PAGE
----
A view of Terminal 1
… and Terminals 2 and 3
Again the parked Tianjin Airlines Embraers
Take-off before the CZ 737
North of Urumqi, the plain is cultivated
A future expressway interchange
A reservoir to water all this
But quickly, we are back again over what makes the essential of the surface of Xinjiang : the desert.
A short left winglet pause to make up time
I am not quite sure, but I believe that these are oil industry facilities – the main industry in Xinjiang.
On the right of the aircraft, there is a winglet too, but also snowy mountains.
Eternal snow with a winglet
…without a winglet…
… and the desert on the lower slopes.
Distribution of the meal: the same bread than on the URC-KSG flight, but only tea (hot or cold) or water.
Right side winglet with a window …
…and without a window. There were a few clouds above the desert.
… which does not stop this Japanese tourist to look attentively …
… and shooting with application. There is a market for a Japanese version of Flight Report. Note the securing of her hat to the collar of her shirt.
The flight attendant is looking at the landscape too, but that does not imply any insufficiency in his service: as soon as I approached, there has been a quick visual dialogue which meant something like: “do you need anything?” “I only want to take pictures of the landscape” “Please do”
A small town in the desert. Any volunteers to teach foreign languages there?
This looks like a stream, but it is completely dry.
Another winglet pause.
And more graphic tests in the desert
On the left, it is similar, with a less favorable lighting.
Sun on the wing, a classic view.
We are getting close to the Dunhuang oasis
This is the limit of the desert
The route of the aircraft is somewhat strange, for it will fly beyond Dunhuang, then turn around 180°, and fly alongside the airport in the other direction and turn around again 180° to align at last on the runway. A little like in LHR, only that the airspace is here even less crowded that space on land.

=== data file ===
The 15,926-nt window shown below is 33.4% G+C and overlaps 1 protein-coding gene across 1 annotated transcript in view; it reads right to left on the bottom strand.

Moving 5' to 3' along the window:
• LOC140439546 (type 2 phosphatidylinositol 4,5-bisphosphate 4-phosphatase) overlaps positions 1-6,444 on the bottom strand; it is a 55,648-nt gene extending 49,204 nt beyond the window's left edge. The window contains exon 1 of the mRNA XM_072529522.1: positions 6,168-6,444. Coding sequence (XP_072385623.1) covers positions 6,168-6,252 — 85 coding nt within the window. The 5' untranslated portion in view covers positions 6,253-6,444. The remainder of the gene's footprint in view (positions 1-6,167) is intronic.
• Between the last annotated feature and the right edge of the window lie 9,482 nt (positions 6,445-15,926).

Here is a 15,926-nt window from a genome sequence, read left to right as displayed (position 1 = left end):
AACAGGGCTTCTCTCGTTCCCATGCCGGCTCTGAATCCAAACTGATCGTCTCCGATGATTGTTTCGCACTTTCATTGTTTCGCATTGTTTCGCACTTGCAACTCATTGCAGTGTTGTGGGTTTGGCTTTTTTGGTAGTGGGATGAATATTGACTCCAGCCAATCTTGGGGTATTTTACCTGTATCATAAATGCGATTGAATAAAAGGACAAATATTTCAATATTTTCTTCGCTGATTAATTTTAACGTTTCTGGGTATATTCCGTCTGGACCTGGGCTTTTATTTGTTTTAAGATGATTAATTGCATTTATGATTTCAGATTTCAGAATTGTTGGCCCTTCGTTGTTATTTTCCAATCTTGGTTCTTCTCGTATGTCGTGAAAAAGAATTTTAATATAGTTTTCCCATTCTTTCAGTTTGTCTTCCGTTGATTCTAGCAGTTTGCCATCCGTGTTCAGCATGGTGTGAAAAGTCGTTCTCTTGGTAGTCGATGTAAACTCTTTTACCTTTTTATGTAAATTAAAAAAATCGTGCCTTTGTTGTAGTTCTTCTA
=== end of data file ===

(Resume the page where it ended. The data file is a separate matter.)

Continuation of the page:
This stream is usually dry
The desert in the background
This is not a river, but the desert that you can see in front of a mountain range.
Did I forget to mention that this aircraft is equipped with winglets?
Dunhuang airport, just in front of the wing.
We fly beyond it…
There it is, after enhancing the image.
Another river which seldom has water
The sand dunes next to the oasis. They are very photogenic at sunrise and sunset, so much so that the time was posted at our hotel.
Another turn. By now, you should be disoriented. To make matters simple, in this FR, the desert is on the south side (the north side too, but the oasis is too large to see it in that direction).
The plane lines up on the runway that you can see on the right.
The construction site of the future terminal of the airport. It is gigantic, compared to the present traffic.
This is not the airport’s terminal, but the end station of the brand new high speed line Dunhuang – Lanzhou – Xi'an. It is within walking distance of the airport, but 12 km from town.
Taxiing up the runway and arrivl next to the present terminal
..seen here from the stairs
In front of the terminal, it is desert only
I did not take a panoramic picture, but you can imagine the landscape on 180°. This is another airport which did not cost much in land purchase.
Unloading of the luggage, which are few, so delivery is fast
And a pre-arranged, a comfortable van of the hotel is waiting for us at the exit, for us two only, with a chauffeur and an another staff. This is the closest thing to travelling first class… while flying in economy.
Why go to this remote place in the desert? This curious lake in the sand dunes is not enough of a good reason.
The reason is the grottoes of Mogao, which are one of the most spectacular sets of painted Buddhist grottoes in China. This picture was taken in a secondary site, the Western Thousand Buddhas grottoes, where visitors are very few.
Ürümqi - URC
Dunhuang - DNH
A plane on time, a 2+2 layout where there are enough empty seats to be able to shift from side to side at will to look at the landscape, deserve the maximum comfort grade. The flight attendants were also slightly above Chinese average. The meal was less than usual, but nevertheless decent for a one hour flight.